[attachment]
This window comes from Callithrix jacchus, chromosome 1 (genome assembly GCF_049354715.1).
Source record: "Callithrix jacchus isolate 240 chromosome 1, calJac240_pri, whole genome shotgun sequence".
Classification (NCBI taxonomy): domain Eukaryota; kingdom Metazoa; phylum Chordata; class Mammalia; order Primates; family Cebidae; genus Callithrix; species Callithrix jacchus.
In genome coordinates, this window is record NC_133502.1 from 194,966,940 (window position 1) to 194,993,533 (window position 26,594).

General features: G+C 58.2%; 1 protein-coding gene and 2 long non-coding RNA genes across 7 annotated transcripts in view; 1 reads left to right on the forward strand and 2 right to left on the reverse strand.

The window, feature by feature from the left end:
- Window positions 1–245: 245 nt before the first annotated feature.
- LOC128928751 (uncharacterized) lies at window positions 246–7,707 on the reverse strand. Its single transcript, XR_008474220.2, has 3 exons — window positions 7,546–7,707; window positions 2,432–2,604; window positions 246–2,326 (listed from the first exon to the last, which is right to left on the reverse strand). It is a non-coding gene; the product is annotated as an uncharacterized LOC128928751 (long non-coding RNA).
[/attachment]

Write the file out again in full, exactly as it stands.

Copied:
This window comes from Callithrix jacchus, chromosome 1 (genome assembly GCF_049354715.1).
Source record: "Callithrix jacchus isolate 240 chromosome 1, calJac240_pri, whole genome shotgun sequence".
Classification (NCBI taxonomy): domain Eukaryota; kingdom Metazoa; phylum Chordata; class Mammalia; order Primates; family Cebidae; genus Callithrix; species Callithrix jacchus.
In genome coordinates, this window is record NC_133502.1 from 194,966,940 (window position 1) to 194,993,533 (window position 26,594).

General features: G+C 58.2%; 1 protein-coding gene and 2 long non-coding RNA genes across 7 annotated transcripts in view; 1 reads left to right on the forward strand and 2 right to left on the reverse strand.

The window, feature by feature from the left end:
- Window positions 1–245: 245 nt before the first annotated feature.
- LOC128928751 (uncharacterized) lies at window positions 246–7,707 on the reverse strand. Its single transcript, XR_008474220.2, has 3 exons — window positions 7,546–7,707; window positions 2,432–2,604; window positions 246–2,326 (listed from the first exon to the last, which is right to left on the reverse strand). It is a non-coding gene; the product is annotated as an uncharacterized LOC128928751 (long non-coding RNA).